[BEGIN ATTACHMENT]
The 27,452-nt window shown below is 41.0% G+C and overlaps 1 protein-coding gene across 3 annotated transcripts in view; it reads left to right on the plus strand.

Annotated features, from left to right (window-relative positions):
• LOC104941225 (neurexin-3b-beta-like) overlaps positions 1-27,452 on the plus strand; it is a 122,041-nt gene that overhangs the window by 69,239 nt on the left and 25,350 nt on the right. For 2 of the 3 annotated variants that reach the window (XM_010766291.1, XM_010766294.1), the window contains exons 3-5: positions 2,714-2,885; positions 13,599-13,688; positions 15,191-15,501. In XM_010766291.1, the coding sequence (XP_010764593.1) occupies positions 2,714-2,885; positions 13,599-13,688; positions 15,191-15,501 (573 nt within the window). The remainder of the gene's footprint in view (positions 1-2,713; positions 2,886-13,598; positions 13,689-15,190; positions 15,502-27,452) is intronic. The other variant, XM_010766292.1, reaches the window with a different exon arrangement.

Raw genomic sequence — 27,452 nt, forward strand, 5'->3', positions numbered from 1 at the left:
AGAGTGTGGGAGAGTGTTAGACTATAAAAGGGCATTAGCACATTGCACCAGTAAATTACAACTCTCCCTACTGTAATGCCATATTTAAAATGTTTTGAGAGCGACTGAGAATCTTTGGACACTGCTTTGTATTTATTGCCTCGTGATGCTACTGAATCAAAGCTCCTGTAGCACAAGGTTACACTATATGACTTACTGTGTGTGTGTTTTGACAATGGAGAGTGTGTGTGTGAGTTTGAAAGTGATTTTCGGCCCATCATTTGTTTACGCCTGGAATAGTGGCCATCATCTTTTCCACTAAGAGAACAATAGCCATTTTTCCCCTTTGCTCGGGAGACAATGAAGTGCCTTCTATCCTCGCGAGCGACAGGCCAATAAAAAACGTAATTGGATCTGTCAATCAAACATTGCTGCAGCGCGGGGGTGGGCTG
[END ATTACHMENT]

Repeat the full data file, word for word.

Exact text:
The 27,452-nt window shown below is 41.0% G+C and overlaps 1 protein-coding gene across 3 annotated transcripts in view; it reads left to right on the plus strand.

Annotated features, from left to right (window-relative positions):
• LOC104941225 (neurexin-3b-beta-like) overlaps positions 1-27,452 on the plus strand; it is a 122,041-nt gene that overhangs the window by 69,239 nt on the left and 25,350 nt on the right. For 2 of the 3 annotated variants that reach the window (XM_010766291.1, XM_010766294.1), the window contains exons 3-5: positions 2,714-2,885; positions 13,599-13,688; positions 15,191-15,501. In XM_010766291.1, the coding sequence (XP_010764593.1) occupies positions 2,714-2,885; positions 13,599-13,688; positions 15,191-15,501 (573 nt within the window). The remainder of the gene's footprint in view (positions 1-2,713; positions 2,886-13,598; positions 13,689-15,190; positions 15,502-27,452) is intronic. The other variant, XM_010766292.1, reaches the window with a different exon arrangement.

Raw genomic sequence — 27,452 nt, forward strand, 5'->3', positions numbered from 1 at the left:
AGAGTGTGGGAGAGTGTTAGACTATAAAAGGGCATTAGCACATTGCACCAGTAAATTACAACTCTCCCTACTGTAATGCCATATTTAAAATGTTTTGAGAGCGACTGAGAATCTTTGGACACTGCTTTGTATTTATTGCCTCGTGATGCTACTGAATCAAAGCTCCTGTAGCACAAGGTTACACTATATGACTTACTGTGTGTGTGTTTTGACAATGGAGAGTGTGTGTGTGAGTTTGAAAGTGATTTTCGGCCCATCATTTGTTTACGCCTGGAATAGTGGCCATCATCTTTTCCACTAAGAGAACAATAGCCATTTTTCCCCTTTGCTCGGGAGACAATGAAGTGCCTTCTATCCTCGCGAGCGACAGGCCAATAAAAAACGTAATTGGATCTGTCAATCAAACATTGCTGCAGCGCGGGGGTGGGCTG